This has been a particularly bad year for ticks. The eight-legged parasite is a relative newcomer to Maine, moving up the coast from southern New England over the past 20 years and becoming increasingly prevalent, especially along the Midcoast. And ticks are wreaking havoc along the way, whether it is a deer tick, dog tick, or lone star tick. They carry pathogens that harm animals and humans — bacteria, viruses and protozoa. What to do?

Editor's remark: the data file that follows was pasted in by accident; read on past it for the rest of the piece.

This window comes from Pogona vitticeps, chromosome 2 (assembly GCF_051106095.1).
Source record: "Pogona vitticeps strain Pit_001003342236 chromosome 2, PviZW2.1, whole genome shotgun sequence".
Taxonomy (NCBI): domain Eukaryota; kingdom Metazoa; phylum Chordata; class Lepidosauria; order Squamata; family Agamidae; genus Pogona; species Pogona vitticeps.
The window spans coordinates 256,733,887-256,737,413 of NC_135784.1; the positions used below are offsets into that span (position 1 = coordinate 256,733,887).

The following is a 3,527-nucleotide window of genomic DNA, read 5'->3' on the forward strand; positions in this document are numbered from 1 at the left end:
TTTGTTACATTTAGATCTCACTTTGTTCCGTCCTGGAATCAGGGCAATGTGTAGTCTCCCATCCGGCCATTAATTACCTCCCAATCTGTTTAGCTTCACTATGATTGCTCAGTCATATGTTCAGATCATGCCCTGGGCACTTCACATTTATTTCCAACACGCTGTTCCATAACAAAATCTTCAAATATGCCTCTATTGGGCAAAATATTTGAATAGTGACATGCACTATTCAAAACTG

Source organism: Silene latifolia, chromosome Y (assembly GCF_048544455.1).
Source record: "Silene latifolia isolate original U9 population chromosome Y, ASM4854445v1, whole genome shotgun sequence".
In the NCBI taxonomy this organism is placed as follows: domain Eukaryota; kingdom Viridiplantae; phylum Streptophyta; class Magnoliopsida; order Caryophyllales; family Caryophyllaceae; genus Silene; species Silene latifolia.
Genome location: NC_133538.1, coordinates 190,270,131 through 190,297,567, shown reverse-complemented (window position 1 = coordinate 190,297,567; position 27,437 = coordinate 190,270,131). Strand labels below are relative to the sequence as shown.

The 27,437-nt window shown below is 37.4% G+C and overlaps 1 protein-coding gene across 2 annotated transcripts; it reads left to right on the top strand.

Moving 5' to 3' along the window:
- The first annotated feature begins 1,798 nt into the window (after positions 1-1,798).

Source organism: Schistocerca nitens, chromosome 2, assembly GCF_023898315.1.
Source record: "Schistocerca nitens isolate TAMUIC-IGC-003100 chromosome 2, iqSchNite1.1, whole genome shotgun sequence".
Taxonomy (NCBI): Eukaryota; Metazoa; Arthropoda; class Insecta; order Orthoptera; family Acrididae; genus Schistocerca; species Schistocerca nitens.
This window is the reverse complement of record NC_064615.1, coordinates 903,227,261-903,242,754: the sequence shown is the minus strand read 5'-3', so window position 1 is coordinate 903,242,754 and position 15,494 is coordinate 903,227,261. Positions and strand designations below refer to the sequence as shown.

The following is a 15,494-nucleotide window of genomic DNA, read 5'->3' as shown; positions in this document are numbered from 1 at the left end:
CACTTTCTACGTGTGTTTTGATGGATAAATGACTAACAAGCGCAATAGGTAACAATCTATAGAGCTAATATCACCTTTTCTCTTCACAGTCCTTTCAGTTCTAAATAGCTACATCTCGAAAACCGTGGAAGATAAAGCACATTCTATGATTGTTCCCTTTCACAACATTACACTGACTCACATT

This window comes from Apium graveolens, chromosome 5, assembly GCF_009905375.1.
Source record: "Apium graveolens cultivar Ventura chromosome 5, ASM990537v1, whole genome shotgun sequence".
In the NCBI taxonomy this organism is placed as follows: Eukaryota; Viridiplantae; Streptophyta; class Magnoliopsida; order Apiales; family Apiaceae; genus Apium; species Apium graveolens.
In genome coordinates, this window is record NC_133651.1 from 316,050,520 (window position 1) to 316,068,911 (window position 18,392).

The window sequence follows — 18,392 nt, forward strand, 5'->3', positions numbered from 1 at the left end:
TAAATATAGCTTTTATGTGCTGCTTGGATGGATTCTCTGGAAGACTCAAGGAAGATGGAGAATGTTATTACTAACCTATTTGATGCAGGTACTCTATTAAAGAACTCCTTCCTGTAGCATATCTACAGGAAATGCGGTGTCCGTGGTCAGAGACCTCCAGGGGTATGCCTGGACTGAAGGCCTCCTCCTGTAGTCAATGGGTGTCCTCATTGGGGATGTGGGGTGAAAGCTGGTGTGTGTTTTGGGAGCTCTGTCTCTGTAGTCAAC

Tick-borne Diseases in Maine, a Physician’s Reference Manual states that “Ticks are attracted to a variety of host factors including body heat and carbon dioxide. They will transfer to a potential host when one brushes directly against them and then seek a site for attachment.” They cannot jump or fly. In the guide from the Maine Center for Disease Control, it says, "Limiting exposure to ticks reduces the likelihood of any tick-born disease infection. In persons exposed to tick-infested habitats, prompt careful inspection and removal of crawling or attached ticks is an important